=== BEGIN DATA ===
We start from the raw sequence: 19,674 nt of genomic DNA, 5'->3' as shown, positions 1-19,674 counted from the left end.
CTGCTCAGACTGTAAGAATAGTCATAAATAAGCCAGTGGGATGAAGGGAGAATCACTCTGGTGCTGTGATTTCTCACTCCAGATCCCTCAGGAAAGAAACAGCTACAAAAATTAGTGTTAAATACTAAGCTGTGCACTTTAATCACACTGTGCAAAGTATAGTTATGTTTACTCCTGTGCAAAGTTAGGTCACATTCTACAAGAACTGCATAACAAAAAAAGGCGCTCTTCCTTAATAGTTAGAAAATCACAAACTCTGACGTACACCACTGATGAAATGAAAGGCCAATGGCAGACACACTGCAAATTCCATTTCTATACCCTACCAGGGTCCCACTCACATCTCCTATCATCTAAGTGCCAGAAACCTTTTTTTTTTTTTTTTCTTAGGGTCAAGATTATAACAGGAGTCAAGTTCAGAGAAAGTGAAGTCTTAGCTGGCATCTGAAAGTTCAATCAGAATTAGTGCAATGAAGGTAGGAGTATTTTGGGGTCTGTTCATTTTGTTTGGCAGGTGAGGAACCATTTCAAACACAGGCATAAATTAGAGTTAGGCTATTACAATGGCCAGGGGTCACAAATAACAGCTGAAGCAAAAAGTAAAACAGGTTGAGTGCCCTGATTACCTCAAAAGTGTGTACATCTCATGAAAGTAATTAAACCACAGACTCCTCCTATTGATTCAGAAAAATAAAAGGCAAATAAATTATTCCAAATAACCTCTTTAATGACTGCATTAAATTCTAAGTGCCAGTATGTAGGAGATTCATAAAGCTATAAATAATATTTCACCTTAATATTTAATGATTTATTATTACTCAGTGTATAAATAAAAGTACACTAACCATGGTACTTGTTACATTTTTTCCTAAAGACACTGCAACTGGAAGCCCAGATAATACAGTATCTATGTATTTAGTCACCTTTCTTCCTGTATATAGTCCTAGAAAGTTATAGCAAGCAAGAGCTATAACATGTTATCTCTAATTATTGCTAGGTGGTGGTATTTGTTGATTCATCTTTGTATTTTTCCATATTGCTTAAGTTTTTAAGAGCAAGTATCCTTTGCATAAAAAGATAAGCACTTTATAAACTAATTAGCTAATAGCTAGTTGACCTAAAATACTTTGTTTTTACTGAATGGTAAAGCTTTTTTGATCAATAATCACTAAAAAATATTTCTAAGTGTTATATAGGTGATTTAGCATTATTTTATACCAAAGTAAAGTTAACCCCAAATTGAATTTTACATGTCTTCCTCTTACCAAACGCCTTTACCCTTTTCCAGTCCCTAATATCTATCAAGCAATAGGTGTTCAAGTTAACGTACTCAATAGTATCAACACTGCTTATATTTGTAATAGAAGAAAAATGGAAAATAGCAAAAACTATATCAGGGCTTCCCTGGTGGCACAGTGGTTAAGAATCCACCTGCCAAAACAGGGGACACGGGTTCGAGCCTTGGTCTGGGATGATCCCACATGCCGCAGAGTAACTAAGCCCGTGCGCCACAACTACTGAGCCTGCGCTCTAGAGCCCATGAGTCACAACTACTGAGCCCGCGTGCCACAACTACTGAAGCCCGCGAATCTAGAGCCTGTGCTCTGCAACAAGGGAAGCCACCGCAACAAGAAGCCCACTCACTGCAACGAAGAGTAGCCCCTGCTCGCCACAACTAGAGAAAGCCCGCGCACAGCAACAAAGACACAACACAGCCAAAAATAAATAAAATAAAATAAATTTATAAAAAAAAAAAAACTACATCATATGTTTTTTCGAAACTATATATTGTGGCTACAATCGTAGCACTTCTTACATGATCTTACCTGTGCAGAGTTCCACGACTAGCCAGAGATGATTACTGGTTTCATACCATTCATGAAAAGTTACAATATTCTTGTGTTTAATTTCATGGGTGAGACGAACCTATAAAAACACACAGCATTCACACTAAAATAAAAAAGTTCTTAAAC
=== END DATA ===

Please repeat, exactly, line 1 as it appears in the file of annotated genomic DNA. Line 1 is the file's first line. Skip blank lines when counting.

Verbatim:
We start from the raw sequence: 19,674 nt of genomic DNA, 5'->3' as shown, positions 1-19,674 counted from the left end.